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Use of MDF for painted plaques

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  • Use of MDF for painted plaques

    MDF

    I do a lot of plaque of various patterns, mostly from hardwood (oak, maple, ash etc.) I am wanting to expand into painted plaques and was wondering if MDF would be a good? What are the advantages or disadvantages over using soft woods like pine or poplar. Would I need to alter the blade selection and how does MDF effect the blades. I use FDUR for most of my cuttings.
    thanks POPS

  • #2
    Hey POPS, welcome to the forum. MDF takes paint extremely well, but is not designed for outdoor use. It will quickly soak in moisture and puff up when exposed to moisture. MDF cuts very nicely with smooth edges but produces very fine dust, a dust mask is mandatory. I personally am not a fan of cutting MDF on the scroll saw, but I have seen some wonderful projects made from it.
    MDF is made from wood chips and lots of chemicals and binders, so it will eat up you blades a lot faster, but I would use FD UR blades.
    Good luck and let us know how it works for you.
    Dan in So.Ca.

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    • #3
      I cut only MDF and treats it with a sealer to stop the paint sinking in.
      Learning the art of scroll saw.

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      • #4
        Hi Pops,
        The blade choice is just fine.
        FD Mike
        SD Mike

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        • #5
          G'day Pops,
          I use a lot of MDF for puzzles and various things.
          It cuts nicely, and is much stronger than solid timber at when thin items are to be cut.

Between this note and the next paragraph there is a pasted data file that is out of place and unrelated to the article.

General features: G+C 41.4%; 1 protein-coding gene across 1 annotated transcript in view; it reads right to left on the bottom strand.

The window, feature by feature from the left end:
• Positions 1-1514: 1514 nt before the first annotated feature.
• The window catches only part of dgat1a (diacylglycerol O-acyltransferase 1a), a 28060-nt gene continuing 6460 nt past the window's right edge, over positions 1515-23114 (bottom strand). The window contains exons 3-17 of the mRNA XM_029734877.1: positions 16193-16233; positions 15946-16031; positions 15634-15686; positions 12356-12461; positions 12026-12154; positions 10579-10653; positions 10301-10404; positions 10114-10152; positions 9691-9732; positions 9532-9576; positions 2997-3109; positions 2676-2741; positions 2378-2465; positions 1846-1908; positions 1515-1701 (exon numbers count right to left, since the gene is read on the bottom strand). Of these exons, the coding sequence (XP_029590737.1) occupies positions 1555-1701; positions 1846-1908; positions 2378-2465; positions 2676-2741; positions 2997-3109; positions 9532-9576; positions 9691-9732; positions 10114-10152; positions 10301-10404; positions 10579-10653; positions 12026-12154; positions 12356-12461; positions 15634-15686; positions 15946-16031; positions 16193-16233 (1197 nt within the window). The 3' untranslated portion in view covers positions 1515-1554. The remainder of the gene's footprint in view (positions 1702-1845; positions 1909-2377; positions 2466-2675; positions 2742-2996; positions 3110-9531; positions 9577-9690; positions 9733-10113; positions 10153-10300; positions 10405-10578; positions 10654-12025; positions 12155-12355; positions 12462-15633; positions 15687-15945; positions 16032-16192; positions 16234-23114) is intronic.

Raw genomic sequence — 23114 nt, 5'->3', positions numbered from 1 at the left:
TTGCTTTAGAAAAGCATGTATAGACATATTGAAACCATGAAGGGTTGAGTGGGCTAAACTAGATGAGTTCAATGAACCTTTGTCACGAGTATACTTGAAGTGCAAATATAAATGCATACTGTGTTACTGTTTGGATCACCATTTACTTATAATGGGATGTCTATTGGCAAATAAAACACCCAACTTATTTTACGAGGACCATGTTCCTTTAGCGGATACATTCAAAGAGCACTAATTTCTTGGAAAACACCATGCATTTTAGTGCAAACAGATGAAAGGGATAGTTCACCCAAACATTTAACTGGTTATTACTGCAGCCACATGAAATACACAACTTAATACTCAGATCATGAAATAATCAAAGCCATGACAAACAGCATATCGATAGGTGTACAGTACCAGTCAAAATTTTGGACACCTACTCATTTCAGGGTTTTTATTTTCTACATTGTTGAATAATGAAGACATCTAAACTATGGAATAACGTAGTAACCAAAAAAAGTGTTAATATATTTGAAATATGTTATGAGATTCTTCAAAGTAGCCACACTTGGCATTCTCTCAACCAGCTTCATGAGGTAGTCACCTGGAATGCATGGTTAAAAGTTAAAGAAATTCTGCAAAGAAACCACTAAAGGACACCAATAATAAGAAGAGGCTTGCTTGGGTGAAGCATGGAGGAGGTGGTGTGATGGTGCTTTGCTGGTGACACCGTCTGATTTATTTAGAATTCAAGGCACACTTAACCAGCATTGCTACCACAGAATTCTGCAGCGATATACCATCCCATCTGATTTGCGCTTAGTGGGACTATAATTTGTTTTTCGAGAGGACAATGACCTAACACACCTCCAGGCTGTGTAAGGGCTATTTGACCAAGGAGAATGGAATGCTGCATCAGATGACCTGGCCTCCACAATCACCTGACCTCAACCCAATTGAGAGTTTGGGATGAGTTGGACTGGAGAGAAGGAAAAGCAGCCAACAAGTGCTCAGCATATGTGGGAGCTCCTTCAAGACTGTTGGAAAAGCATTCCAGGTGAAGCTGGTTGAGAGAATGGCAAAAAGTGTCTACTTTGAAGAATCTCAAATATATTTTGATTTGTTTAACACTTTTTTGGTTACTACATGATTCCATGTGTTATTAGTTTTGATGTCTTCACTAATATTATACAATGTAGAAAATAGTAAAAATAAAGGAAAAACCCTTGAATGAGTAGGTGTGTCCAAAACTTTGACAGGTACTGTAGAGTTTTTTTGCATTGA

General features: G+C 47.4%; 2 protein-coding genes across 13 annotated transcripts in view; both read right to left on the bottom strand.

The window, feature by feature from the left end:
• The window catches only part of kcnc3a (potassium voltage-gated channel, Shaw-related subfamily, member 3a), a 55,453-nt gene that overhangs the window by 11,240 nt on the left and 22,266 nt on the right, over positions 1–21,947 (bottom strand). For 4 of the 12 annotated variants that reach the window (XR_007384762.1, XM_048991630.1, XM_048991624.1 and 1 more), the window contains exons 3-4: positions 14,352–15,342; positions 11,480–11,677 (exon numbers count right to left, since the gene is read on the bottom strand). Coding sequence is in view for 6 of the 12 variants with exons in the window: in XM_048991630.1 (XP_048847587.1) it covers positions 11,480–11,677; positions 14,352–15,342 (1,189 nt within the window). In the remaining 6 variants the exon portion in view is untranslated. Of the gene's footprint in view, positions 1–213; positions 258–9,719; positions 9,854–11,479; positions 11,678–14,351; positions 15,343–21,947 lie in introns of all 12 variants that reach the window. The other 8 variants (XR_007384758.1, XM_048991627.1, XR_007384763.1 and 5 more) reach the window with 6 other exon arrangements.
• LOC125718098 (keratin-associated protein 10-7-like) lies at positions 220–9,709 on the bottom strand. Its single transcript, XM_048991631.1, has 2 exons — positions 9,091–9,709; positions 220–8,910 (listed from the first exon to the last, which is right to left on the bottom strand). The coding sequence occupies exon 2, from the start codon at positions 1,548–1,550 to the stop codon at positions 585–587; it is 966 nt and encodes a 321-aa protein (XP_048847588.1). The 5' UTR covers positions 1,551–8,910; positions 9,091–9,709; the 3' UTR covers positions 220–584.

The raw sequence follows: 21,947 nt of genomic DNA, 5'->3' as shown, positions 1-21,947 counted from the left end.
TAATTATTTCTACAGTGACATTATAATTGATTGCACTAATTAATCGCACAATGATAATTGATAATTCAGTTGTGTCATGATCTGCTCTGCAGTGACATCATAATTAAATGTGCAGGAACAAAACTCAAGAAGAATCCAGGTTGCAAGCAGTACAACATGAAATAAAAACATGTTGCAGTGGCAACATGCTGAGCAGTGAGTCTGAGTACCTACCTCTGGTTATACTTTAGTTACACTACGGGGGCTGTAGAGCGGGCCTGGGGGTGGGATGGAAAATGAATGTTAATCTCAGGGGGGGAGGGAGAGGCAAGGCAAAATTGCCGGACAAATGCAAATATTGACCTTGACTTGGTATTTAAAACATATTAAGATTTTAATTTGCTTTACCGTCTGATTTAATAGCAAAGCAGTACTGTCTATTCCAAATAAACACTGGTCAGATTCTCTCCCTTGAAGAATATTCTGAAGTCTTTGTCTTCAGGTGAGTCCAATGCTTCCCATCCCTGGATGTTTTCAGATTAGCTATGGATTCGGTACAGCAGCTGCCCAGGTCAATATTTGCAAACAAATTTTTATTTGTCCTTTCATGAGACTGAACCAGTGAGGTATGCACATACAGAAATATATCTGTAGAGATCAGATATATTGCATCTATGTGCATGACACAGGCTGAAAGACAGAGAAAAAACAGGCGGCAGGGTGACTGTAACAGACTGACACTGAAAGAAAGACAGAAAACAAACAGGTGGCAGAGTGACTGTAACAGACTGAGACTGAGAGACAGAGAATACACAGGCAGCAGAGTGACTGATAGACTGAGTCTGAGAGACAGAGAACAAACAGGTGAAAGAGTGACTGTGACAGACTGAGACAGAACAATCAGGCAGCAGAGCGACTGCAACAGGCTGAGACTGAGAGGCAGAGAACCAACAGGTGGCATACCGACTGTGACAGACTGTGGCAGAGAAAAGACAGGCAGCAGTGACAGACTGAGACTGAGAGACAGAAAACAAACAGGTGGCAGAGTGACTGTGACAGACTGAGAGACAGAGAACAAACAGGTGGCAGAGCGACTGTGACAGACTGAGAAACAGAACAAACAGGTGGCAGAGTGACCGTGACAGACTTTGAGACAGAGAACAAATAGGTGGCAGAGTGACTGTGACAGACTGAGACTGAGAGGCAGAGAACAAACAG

It paints nicely and you can either do as Forester suggests use an undercoat/sealer prior to top coat or just put on two coats of colour. Water based acrylics work best for painting. Cut each coat of finish back with fine paper prior to applying the next coat.
          Depending upon the quality of the board, there is no more inherent danger in cutting MDF than normal timber. In Australia there are strict guidelines on the amount of formaldehyde used in the glues. It is the same adhesive used to bond plywood so there is no difference in cutting ply and MDF. You can get it a number of formulations. Standard MDF for use in cabinets etc. MR MDF (Moisture Resistant) for use in bathrooms and wet areas and HMR MDF (High Moisture Resistant) for use in exterior applications and boats.
          Regards
          John
          "The Golden Mile"John Wayne
          Some of my Stuff
          Retired Medically Unfit Police Officers ***.

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          • #6
            I cut some MDF the other day. It was half inch (because it was free) and you are right; it cuts very nicely, very smooth cuts but it really hard on blades. I had cut it down to size on the table saw and was surprised at how fine the sawdust was. It actually was like dust it was so fine. Now I'm trying to think of what to do with the rest of it since it is so thick. Maybe bookends...

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            • #7
              Hi Pops

              Almost everything I paint is made of MDF. A couple of coats of sander/sealer, with a rubdown after coat one or two base coats of paint (I, too, use acrylic). Much less preparation than with wood, no breakouts as with ply. Comes in lots of thicknesses and is cheap!

              Gor for it
              Sue

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              • #8
                Forester, do you use just a sanding sealer or.......? Don
                Don

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                • #9
                  Yes Don I use a MDF sealer.It works well.I only use MDF and love working with it.I have worked with pine,oak and beech for two many years in the furniture restoration and kitchen fitting.Like Sue said it cheap and the DIY shop is not far from me to get it.And with the help from Don I am enjoying working with it.
                  Last edited by Forester; 07-03-2012, 04:17 PM.
                  Learning the art of scroll saw.

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